Ten years ago, I was hired by a company I used to work for. My job was dealing with issues that had unexpectedly landed in the company’s lap, issues for which it had no current experience. I had the experience they were looking for.
The first year was almost magical from a work perspective. No one really understood what I did; I was known as the guy who “handled all that old mess.” I had close to free rein to get the work done. I worked with people from other departments, but my own department generally let me do my thing. When you have an individual contributor job, it doesn’t get much better than this: interesting work, good people to work with (I even liked the attorneys I had to work with), the sense of getting something done.
After about a year, I found myself one day helping to a speech for the CEO. Someone had forgotten to do it, it was to be given in two days, and panic reined. I had a long background as a speechwriter, and I was asked to help. I did, and it worked. For the next 18 months, I was the CEO’s temporary speechwriter, while still doing my regular work.
I was asked to take on fixing a web site project. I had background here, too. You work long enough in communications and you generally have background in just about everything. The web project was over budget and behind schedule. I took it on. We got the new site up and running.
One morning my boss told me I was also now in charge of employee communications, and I would be reporting to her boss. They had asked me to do this before; I said no. This time I wasn’t asked. I now had two people reporting to me. I was told that one of them wasn’t working out, and to fix it. No one had previously told the individual there was a problem. I chose to work through the process for these kinds of situations. The problem was eventually resolved.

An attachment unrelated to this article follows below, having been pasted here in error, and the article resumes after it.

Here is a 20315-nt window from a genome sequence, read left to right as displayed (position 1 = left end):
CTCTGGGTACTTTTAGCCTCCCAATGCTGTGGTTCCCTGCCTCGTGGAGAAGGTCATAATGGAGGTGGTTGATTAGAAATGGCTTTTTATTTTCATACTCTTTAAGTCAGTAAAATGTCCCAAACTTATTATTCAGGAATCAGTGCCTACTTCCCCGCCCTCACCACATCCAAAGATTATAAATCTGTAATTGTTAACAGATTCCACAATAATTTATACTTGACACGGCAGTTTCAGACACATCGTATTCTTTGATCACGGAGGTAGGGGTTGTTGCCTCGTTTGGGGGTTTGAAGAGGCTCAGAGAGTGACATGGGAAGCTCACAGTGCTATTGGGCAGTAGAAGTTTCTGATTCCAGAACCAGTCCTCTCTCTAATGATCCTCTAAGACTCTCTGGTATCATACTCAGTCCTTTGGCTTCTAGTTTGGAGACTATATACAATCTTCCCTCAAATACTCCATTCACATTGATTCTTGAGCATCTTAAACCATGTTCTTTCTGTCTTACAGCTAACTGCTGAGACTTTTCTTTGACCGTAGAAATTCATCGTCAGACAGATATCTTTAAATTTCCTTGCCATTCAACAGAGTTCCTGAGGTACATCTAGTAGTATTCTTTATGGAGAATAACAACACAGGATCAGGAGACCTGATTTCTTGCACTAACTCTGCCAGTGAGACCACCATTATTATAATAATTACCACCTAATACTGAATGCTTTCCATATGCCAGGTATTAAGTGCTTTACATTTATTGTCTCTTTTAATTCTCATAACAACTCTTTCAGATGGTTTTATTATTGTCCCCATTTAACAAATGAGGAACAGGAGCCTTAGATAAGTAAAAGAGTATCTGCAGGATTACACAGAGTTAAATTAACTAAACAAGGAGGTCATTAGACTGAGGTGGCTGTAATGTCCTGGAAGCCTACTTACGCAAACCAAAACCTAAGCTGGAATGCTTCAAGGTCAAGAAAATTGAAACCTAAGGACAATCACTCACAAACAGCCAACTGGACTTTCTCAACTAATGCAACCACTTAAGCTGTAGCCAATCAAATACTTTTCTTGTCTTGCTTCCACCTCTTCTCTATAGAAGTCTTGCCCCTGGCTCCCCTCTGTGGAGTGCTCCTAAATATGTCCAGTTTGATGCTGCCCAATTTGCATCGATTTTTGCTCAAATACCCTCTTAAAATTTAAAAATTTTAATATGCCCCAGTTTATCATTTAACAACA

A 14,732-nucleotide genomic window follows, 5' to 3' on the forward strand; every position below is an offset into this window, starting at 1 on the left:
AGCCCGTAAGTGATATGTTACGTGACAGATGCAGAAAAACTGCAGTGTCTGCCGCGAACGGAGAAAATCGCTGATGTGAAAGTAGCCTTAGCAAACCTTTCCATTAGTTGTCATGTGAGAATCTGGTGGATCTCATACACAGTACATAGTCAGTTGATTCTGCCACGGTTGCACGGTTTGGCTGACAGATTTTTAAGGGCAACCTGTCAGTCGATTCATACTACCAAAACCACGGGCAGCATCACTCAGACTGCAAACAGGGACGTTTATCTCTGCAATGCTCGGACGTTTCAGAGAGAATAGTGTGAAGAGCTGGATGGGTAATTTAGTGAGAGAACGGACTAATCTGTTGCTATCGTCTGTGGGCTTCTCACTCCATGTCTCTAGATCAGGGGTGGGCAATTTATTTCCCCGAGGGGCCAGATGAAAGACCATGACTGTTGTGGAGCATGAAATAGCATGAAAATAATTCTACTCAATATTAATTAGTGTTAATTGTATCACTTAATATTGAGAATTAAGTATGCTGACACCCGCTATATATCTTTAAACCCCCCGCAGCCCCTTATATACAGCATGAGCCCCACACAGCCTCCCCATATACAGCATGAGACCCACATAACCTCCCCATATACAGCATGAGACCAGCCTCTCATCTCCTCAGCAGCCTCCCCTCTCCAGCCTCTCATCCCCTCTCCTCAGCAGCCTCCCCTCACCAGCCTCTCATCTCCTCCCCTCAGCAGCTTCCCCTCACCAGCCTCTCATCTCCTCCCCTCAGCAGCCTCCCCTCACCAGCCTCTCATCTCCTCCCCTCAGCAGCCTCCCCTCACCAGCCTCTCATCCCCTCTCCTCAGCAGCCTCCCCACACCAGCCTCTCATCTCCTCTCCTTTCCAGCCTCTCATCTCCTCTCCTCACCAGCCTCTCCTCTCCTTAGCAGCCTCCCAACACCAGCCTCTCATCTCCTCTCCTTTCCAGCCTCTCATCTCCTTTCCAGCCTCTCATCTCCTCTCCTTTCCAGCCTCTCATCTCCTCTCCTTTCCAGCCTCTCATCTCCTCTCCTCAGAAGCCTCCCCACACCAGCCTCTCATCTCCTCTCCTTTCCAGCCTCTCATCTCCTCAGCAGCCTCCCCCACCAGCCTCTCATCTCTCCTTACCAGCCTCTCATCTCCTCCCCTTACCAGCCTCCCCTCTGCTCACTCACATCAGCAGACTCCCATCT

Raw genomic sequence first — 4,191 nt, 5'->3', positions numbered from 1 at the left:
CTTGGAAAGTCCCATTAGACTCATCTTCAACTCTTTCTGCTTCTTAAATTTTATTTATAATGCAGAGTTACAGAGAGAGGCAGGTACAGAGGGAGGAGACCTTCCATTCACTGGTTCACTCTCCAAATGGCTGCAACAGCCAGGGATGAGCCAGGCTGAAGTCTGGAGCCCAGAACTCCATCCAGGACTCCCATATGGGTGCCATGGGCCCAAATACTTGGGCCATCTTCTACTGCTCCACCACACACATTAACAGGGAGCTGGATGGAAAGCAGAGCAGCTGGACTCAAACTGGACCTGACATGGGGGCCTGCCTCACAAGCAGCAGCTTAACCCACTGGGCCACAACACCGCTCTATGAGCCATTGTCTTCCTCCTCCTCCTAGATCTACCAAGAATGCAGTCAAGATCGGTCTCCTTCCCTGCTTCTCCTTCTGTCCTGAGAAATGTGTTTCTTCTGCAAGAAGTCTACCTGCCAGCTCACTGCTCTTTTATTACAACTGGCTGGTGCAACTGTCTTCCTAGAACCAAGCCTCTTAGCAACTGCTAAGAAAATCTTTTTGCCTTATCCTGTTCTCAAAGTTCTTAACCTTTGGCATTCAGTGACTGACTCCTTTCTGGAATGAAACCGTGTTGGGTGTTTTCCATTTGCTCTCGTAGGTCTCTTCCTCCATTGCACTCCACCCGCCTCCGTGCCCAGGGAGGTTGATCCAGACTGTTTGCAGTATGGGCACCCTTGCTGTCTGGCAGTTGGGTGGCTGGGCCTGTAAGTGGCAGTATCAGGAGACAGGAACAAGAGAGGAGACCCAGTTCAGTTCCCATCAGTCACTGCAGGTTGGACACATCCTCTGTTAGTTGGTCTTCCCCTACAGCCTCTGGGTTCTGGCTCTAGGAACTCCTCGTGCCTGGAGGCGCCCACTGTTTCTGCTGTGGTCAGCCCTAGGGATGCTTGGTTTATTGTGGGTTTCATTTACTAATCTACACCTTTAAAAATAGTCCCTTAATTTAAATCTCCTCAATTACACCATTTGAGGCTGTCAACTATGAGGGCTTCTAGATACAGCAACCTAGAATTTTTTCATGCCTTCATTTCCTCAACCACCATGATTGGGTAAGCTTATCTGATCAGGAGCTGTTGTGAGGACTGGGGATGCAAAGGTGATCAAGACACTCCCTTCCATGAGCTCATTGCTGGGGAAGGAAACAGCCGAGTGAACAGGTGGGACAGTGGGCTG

Then someone had to take leave from work. I was given most of their work. Instead of two people reporting to me, I now had 10. Within a year, because of reorganizations and expansions, I had 25.
We took enormous care in hiring during that expansion. The functions were planned carefully. They were integrated. We knew what skills we had and what we needed. Four people who had not previously supervised anyone found themselves supervisors. They planned their teams. They wrote job descriptions. They organized interviews and did the hiring. Then they got down to work.
And what work they did! It was beautiful to watch it unfold each day. They were so good they blew people’s socks off. They blew their own socks off. We made major strides across the board. We didn’t have a single weak team, or a single weak team member. We were creative and innovative. People wanted to join our team. Human Resources expressed amazement at what was being accomplished. We were known as “the team who knew how to get work done.”
I knew the organization, though. I knew the odds of this lasting were not good. And it wasn’t long before the clouds began to gather.
I told the team at our meetings to cherish this time. Things could change overnight, so they should cherish the time, use the time to do the best work they knew how to do.
It didn’t last. When you change the status quo it’s often easy to forget that change is threatening, that there can be vested interests in maintaining the status quo. And there were. The vested interests moved one day. And everything changed.
It lasted all of a year. But it was a golden year indeed. It was the best team I’ve ever worked with. There wasn’t one like it before or since. And I work with good people.
Not long ago, one of the people who had been part of the team came to my office to tell me something he had been thinking about. Five years had passed.
“That year,” he said. “That year we all worked together.”
“It was how work is supposed to be.” He paused. “It tells me that it might happen again. One day.”
The High Calling is hosting a community linkup this week on helping employees fulfill dreams. If you have a story as either an employee or someone who helped an employee fulfill a dream, consider sharing it. The linkup continues through Saturday, and some posts will be featured at The High Calling next week.
Top photograph by Michael Drummond via Public Domain Pictures. Used with permission. Bottom photograph by me: view from the balcony of Laity Lodge in the Texas Hill Country.